“Prepare to return from whence you came mole,” he said.

Lord Armitage stopped dead in his tracks as he reached the magic circle. The jar was totally black. He leaned down to see better and could make out dozens, scores, possibly hundreds of black furred shapes writhing within the jar.

A deafening peal of laughter rang out in the cellar. It was the same high pitched voice of the mole but amplified a hundredfold.

“Behold my might mortal.”

The shapes in the jar began to writhe faster and more vigorously. Lord Armitage heard a sound like a lot chittering scratch; it was the sound of glass straining beyond its breaking point.

As he watched the glass jar exploded. Shards of glass flew across the intervening distance and drove into his flesh like rocket propelled knives. Lord Armitage screamed in pain.

“Vengeance is mine,” bellowed the moles.

The tiny bodies in their every increasing multitude flowed across the circle and over the prostate body of Lord Armitage. Thousands of tiny claws dug into his flesh while maniacal laughter filled his ears.

The last thing Lord Armitage heard was, “I am mighty.”

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Wishing for Snow

Wishing for Snow - snow in vegas

#picturefiction #flashfiction

Phillip had lived in Las Vegas for every one of the fourteen years of his life.
Half the kids in his school were transplants and each of them had a story of snow days and white Christmases. Tales of sledding and snowball fights had always made him jealous. Why was he consigned to this dry arid place?
Sure he could see snow on Mount Charleston each winter but that was not the same. Asking mom to drive him to the mountains to see snow wasn’t the same as having the sky open up and smother the world in flufffy white stuff where he lived.
He wanted to walk out his door and make snow forts. He wanted to have school closed for days on end. He wanted snowmageddon.
It was two weeks before Christmas and the news station reported that Pennsylvania had received its first four inches of snow. Las Vegas was predicting 60 degrees and sunny – AGAIN.
“I would give anything for snow.” Phillip said. “I want this place buried.”
The doorbell rang.
Mom was still sleeping after her night shift at the diner so Phillip rushed to the door before the doorbell could ring again and wake her up.
The man outside was like nobody Phillip had ever seen. He was tall, well over six feet. His skin was the color of milk. The man’s face was long and came to a sharp point at the end of his jutting chin. His nose was equally impressive and formed a crescent moon with his chin when viewed from the side. He was strangely dressed in a suit unlike anything Phillip had seen men wearing although it did remind him of the clothing in that old black and white movie Scrooge with its ruffles and wide lapels.
The man wore a tall top hat on his bald head and his ice blue eyes twinkled as he smiled at Phillip. Were his teeth pointed?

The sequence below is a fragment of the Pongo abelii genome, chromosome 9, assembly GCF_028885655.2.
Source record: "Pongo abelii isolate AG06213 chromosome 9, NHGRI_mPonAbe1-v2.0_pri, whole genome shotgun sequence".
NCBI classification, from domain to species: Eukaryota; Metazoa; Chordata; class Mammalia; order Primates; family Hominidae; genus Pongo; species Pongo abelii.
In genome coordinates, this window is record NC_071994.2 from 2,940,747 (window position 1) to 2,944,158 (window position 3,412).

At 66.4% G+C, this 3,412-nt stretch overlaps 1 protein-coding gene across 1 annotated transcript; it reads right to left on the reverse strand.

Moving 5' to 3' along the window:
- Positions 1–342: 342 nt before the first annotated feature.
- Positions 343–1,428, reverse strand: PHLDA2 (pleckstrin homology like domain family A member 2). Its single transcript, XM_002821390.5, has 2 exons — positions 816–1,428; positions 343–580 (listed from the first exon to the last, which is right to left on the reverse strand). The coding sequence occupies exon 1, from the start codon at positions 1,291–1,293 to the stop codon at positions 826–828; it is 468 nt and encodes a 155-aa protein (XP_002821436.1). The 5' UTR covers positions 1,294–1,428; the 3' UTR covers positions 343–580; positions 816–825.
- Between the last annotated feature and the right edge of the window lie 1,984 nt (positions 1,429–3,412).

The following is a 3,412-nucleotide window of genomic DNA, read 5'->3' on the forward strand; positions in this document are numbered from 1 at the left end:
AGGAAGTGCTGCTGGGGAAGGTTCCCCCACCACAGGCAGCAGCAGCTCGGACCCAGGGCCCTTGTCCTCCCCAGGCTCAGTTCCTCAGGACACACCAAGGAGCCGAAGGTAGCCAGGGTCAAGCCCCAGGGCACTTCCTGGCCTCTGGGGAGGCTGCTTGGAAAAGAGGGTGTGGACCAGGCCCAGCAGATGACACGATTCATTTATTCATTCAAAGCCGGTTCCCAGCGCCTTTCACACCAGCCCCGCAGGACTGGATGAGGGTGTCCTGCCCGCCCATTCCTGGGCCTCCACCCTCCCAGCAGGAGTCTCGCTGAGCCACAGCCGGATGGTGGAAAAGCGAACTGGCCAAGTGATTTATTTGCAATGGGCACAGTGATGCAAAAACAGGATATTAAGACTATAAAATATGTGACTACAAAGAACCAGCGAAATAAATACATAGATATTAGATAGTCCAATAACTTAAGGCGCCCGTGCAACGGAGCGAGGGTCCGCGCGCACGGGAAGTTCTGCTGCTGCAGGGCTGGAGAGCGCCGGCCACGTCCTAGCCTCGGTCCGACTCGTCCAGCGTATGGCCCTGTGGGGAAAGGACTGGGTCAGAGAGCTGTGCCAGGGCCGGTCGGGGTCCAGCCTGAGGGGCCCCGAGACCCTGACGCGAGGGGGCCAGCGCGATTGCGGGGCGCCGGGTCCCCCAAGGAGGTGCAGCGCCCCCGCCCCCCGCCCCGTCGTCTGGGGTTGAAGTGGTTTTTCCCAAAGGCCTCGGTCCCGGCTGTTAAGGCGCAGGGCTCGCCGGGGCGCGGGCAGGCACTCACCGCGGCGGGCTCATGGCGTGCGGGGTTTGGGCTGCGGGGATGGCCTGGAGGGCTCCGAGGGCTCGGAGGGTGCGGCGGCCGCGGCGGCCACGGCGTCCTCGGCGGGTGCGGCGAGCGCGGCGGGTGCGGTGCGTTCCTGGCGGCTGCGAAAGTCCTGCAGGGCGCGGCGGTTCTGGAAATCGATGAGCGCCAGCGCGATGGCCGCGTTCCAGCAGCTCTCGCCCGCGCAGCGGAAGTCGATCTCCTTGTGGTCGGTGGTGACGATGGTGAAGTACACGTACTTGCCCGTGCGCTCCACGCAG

“May I help you, sir?”
“Quite the opposite young man.” His voice was a high pitched nasal tenor. “I am here to fulfil your needs.”
“I’m sorry, sir. We don’t want to buy anything.”
The man smiled again, his teeth were definitely pointed.
“Permit me to introduce myself Phillip, I am Chernobog. I am here because you made an offer and I have something I can provide.”
Phillip felt a chill rush through him.
“How do you know my name?”
“Tut, tut my boy. I know all sorts of things, like how you want snow more than anything. I believe you asked for it not five minutes ago.”
“I-” Phillip was speechless. This weirdo must have been spying on him, but why would he do that and how, there was no way he could have heard him up in his room.
“What would you give if I could make it snow right now? Hmmm? Would you be willing to make a deal with me?”
“I don’t really have anything of value.”
“Oh it won’t cost you a penny. It won’t even cost you anything right now. I wouldn’t collect until after you had lived a long life.”
He wouldn’t have to pay? That sounded like a great deal to the eternally cash strapped Phillip.
“Wait, what do you want me to pay?”
“Oh nothing much, call it a trifle. It’s something you don’t even use after all. You’ve heard of school spirit? Well what I want is something like that, your soul.”
“And I don’t have to pay ’til I’m like old and stuff?”
“That’s right Phillip, when you’re old and finally die, I’ll come collect. You won’t even notice.”
It sounded like a great deal to Phillip. He could pay with something like stupid school spirit and he wouldn’t even have to pay until he was old. That was like, forever away.
“And I’ll get all the snow I want?”
“Oh yes,” Chernobog said with another toothy grin.
“Deal.”
Chernobog reached up and removed his hat to reveal foot long black horns. The horns glowed and he raised his hands.
“Snow, snow, all you could want for your entire life.”
There was a flash of light leaving Phillip momentarily blinded. When Phillip’s sight cleared, the white man with the horns was gone.
Something cold hit his cheek. He reached up and touched the spot. His hand came away wet. More cold wet things hit his face. Phillip looked up; snow was falling.
Individual flakes turned to swirls of flurries which turned rapidly into a white-out blizzard.
School was cancelled the next day after a foot of snow had fallen. Phillip cheered and frolicked in the snow.
Businesses shut down three days later after six feet of snow covered the desert and blockaded the casinos.
Outdoor activities ceased as movement through the ever deepening snow became impossible.
Phillip and his mother huddled in the house praying for relief as the snow covered the doors and windows and began to pile onto the roof.
Still the blizzard roared.
On the fourth day after the house was buried the power died and Phillip and his mother held each other in fear as the roof groaned under tons of snow.
Phillip swore that he could hear maniacal laughter on the howling wind just before the roof collapsed.